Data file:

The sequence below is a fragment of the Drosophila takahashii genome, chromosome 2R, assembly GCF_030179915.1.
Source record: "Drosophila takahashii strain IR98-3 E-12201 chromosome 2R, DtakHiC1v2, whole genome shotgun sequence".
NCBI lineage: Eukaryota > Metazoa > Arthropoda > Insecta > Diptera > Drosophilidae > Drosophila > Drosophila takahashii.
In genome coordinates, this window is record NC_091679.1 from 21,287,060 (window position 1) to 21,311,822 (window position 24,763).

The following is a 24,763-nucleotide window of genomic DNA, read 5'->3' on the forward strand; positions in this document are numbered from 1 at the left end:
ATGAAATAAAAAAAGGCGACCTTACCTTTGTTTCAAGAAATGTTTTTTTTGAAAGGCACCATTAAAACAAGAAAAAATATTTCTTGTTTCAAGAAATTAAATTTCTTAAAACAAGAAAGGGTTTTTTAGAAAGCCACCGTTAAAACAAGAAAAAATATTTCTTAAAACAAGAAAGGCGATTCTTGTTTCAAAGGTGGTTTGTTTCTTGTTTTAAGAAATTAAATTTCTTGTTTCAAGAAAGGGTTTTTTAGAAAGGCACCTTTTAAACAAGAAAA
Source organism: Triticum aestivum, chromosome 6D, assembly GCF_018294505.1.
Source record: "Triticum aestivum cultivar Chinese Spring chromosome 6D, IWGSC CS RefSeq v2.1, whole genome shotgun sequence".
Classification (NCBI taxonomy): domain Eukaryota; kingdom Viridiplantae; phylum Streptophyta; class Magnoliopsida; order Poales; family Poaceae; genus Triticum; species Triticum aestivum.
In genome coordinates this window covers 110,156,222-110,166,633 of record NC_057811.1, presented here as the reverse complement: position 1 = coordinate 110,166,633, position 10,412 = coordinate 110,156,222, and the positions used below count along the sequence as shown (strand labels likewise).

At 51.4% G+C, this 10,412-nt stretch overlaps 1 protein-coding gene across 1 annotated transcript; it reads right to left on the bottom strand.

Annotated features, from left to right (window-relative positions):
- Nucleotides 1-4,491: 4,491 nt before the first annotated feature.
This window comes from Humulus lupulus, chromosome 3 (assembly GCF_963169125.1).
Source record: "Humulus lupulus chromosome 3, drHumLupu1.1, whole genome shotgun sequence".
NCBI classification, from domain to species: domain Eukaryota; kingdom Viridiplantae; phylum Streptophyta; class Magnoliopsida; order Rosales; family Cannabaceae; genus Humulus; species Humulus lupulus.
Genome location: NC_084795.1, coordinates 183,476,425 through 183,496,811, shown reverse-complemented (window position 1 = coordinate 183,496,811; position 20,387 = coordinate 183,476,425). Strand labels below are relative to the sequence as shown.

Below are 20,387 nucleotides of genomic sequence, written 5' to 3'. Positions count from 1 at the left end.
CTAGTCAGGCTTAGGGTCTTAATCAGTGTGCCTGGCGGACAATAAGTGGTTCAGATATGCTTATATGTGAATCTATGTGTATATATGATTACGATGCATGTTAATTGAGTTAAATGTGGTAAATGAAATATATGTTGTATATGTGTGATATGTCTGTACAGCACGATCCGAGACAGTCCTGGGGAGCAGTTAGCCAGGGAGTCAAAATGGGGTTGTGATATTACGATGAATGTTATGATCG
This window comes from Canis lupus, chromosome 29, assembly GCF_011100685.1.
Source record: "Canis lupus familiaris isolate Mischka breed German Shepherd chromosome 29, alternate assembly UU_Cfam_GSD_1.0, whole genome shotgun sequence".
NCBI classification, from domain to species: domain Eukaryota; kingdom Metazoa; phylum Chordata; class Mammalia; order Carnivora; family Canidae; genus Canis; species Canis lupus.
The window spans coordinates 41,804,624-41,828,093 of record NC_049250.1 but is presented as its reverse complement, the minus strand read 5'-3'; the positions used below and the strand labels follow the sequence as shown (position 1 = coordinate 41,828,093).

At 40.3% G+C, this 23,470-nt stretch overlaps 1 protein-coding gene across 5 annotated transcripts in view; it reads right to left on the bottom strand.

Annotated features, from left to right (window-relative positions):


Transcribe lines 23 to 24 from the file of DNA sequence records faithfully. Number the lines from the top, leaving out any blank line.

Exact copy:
The window spans coordinates 41,804,624-41,828,093 of record NC_049250.1 but is presented as its reverse complement, the minus strand read 5'-3'; the positions used below and the strand labels follow the sequence as shown (position 1 = coordinate 41,828,093).

At 40.3% G+C, this 23,470-nt stretch overlaps 1 protein-coding gene across 5 annotated transcripts in view; it reads right to left on the bottom strand.